Discussion: December 22, 2009 Ask The Headhunter Newsletter
Usually the Readers’ Forum in the Ask The Headhunter newsletter starts with a problem or scenario posed by a reader. Then we all pile on it, here on the blog.
This week I’d like to pose a problem myself. The current edition of Wired magazine features an article about failure that occurs in science labs. It set me to thinking. (Everything I read flows through my headhunter filter.) How can this be applied to solve job hunting or hiring problems?
A sidebar in that article is titled How to Learn from Failure. It suggests that when scientific experiments fail, the outcome of the effort is an anomaly. Anomalous outcomes should makes us analyze failure in these four steps:
Check Your Assumptions
Ask yourself why this result feels like a failure. What theory does it contradict? Maybe the hypothesis failed, not the experiment.
Seek Out the Ignorant
Talk to people who are unfamiliar with your experiment. Explaining your work in simple terms may help you see it in a new light.
If everyone working on a problem speaks the same language, then everyone has the same set of assumptions.
Beware of Failure-Blindness
It’s normal to filter out information that contradicts our preconceptions. The only way to avoid that bias is to be aware of it.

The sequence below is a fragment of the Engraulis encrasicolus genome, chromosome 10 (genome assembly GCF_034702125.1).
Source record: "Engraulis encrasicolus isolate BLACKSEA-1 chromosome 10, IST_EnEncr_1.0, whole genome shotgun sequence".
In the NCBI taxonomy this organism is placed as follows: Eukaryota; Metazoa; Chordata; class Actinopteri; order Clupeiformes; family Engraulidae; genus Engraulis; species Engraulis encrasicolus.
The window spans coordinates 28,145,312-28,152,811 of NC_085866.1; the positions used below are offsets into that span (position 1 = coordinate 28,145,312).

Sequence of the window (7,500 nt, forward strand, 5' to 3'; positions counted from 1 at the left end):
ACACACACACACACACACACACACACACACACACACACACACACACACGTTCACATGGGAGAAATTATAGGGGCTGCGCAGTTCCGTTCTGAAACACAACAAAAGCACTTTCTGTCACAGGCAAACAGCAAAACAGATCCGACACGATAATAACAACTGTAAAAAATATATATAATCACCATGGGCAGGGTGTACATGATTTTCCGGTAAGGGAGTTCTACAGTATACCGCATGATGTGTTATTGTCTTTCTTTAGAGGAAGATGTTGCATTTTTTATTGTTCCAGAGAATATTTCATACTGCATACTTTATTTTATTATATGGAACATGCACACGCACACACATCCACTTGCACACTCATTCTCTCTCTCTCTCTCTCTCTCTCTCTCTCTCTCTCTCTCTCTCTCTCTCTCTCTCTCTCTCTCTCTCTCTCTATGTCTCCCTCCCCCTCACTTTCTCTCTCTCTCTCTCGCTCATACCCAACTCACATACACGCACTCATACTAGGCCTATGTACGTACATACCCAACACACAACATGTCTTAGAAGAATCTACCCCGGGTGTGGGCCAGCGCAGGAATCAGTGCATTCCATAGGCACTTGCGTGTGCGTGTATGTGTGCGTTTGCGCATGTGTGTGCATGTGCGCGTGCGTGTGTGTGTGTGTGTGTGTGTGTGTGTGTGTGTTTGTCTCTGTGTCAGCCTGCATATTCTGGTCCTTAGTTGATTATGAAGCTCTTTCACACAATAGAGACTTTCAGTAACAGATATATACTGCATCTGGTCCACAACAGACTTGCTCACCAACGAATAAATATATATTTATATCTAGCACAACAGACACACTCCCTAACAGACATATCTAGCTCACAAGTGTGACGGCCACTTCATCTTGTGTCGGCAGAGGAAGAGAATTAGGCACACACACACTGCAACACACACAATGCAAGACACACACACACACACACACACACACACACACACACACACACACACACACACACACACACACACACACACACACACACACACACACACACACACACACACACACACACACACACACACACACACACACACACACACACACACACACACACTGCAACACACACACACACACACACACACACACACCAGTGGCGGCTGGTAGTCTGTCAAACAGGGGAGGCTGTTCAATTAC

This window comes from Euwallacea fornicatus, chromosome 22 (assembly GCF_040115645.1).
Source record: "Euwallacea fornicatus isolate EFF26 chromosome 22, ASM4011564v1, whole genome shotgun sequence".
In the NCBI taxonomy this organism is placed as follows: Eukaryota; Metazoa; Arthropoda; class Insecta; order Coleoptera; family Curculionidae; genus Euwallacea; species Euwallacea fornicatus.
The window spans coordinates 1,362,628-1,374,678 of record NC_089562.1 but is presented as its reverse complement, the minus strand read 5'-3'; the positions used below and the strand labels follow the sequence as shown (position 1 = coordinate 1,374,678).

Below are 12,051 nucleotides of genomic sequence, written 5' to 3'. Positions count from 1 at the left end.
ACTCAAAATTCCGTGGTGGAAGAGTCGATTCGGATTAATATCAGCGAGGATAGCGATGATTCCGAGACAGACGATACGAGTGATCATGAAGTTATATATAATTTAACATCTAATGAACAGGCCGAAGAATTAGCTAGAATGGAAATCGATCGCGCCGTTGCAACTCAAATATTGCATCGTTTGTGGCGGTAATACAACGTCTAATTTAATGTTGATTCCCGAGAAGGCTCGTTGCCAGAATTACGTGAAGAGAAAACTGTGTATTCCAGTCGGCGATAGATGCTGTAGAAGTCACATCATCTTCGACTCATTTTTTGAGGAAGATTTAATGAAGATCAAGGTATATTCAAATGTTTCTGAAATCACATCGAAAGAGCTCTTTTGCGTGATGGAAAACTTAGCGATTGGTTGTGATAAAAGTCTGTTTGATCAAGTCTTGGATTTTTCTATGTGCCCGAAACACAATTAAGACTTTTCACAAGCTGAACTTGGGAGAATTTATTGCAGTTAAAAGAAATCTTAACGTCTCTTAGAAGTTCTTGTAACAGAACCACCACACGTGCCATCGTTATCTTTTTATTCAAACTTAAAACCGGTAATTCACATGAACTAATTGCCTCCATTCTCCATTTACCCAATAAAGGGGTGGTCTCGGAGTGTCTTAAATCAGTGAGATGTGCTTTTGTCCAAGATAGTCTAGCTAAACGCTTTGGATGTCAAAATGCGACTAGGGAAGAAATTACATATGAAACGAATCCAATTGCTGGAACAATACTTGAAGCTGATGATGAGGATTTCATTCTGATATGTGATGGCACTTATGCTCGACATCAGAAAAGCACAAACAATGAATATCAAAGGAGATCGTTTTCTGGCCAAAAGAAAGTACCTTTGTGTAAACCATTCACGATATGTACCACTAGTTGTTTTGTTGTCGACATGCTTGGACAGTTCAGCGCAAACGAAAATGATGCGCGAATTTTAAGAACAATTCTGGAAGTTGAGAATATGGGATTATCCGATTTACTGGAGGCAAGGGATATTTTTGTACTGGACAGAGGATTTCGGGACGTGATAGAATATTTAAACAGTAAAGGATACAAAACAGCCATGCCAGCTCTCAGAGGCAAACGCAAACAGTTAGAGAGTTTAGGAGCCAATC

Can these failure analysis tools be applied to job hunting and hiring? Here are my four suggestions about how to apply these tools to a failed job interview. Rather than think you failed at the interview:
- Ask yourself, “Is this the wrong job for me?”
- Explain to someone outside your business what the job is about, and what happened in the interview. Ask for their insight.
- Do (2.) with someone way outside your field. Ask your grandmother or a 12-year-old. If you’re forced to change the vocabulary you use to describe the failure, you might learn something new.
- You might believe that the salient take-away from a failed interview is that you failed at the interview. Is it possible you failed to pursue the right kind of job, company, manager?
I think there’s something here. Help me find it. How can these four failure analysis steps be used to learn from failed job interviews?